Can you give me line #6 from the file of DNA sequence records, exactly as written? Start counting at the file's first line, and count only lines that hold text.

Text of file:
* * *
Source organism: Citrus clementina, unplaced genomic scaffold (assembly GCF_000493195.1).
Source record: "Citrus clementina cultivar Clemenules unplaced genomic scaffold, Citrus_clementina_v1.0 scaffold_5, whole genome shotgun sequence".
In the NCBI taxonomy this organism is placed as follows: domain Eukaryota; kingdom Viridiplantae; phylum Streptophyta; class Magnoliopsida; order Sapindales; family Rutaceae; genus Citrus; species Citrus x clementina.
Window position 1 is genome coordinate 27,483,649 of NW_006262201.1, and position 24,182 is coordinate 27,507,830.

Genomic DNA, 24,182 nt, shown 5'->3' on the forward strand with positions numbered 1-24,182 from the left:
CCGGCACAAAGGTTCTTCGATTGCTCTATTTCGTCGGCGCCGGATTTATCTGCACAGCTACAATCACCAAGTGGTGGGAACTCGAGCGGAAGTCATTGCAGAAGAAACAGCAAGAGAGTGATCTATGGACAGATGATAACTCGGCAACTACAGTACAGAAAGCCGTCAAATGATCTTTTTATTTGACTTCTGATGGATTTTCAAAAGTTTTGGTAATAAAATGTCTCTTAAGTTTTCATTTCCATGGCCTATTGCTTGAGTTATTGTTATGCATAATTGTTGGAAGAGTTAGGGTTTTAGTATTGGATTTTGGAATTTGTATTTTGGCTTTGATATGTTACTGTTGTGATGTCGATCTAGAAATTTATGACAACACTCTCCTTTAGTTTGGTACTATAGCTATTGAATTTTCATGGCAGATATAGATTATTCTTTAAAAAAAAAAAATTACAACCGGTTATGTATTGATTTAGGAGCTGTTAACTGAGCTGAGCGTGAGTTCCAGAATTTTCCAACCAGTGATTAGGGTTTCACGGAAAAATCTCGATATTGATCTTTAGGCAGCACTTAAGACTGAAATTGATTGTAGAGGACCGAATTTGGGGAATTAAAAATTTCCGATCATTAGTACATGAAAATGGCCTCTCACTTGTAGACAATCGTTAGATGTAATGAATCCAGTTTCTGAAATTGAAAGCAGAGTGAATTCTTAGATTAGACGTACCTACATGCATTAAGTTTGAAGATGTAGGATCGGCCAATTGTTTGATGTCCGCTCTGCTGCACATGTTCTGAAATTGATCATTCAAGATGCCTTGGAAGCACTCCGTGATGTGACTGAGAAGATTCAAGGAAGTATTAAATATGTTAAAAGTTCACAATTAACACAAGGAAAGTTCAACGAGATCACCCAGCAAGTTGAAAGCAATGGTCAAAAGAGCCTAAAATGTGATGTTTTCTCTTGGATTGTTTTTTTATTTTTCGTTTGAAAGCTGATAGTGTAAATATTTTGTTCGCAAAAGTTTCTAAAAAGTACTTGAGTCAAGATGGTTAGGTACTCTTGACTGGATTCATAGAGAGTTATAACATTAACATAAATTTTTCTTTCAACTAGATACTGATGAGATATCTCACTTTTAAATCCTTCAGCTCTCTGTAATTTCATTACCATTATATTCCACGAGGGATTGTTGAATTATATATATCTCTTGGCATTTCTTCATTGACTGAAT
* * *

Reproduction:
CCGGCACAAAGGTTCTTCGATTGCTCTATTTCGTCGGCGCCGGATTTATCTGCACAGCTACAATCACCAAGTGGTGGGAACTCGAGCGGAAGTCATTGCAGAAGAAACAGCAAGAGAGTGATCTATGGACAGATGATAACTCGGCAACTACAGTACAGAAAGCCGTCAAATGATCTTTTTATTTGACTTCTGATGGATTTTCAAAAGTTTTGGTAATAAAATGTCTCTTAAGTTTTCATTTCCATGGCCTATTGCTTGAGTTATTGTTATGCATAATTGTTGGAAGAGTTAGGGTTTTAGTATTGGATTTTGGAATTTGTATTTTGGCTTTGATATGTTACTGTTGTGATGTCGATCTAGAAATTTATGACAACACTCTCCTTTAGTTTGGTACTATAGCTATTGAATTTTCATGGCAGATATAGATTATTCTTTAAAAAAAAAAAATTACAACCGGTTATGTATTGATTTAGGAGCTGTTAACTGAGCTGAGCGTGAGTTCCAGAATTTTCCAACCAGTGATTAGGGTTTCACGGAAAAATCTCGATATTGATCTTTAGGCAGCACTTAAGACTGAAATTGATTGTAGAGGACCGAATTTGGGGAATTAAAAATTTCCGATCATTAGTACATGAAAATGGCCTCTCACTTGTAGACAATCGTTAGATGTAATGAATCCAGTTTCTGAAATTGAAAGCAGAGTGAATTCTTAGATTAGACGTACCTACATGCATTAAGTTTGAAGATGTAGGATCGGCCAATTGTTTGATGTCCGCTCTGCTGCACATGTTCTGAAATTGATCATTCAAGATGCCTTGGAAGCACTCCGTGATGTGACTGAGAAGATTCAAGGAAGTATTAAATATGTTAAAAGTTCACAATTAACACAAGGAAAGTTCAACGAGATCACCCAGCAAGTTGAAAGCAATGGTCAAAAGAGCCTAAAATGTGATGTTTTCTCTTGGATTGTTTTTTTATTTTTCGTTTGAAAGCTGATAGTGTAAATATTTTGTTCGCAAAAGTTTCTAAAAAGTACTTGAGTCAAGATGGTTAGGTACTCTTGACTGGATTCATAGAGAGTTATAACATTAACATAAATTTTTCTTTCAACTAGATACTGATGAGATATCTCACTTTTAAATCCTTCAGCTCTCTGTAATTTCATTACCATTATATTCCACGAGGGATTGTTGAATTATATATATCTCTTGGCATTTCTTCATTGACTGAAT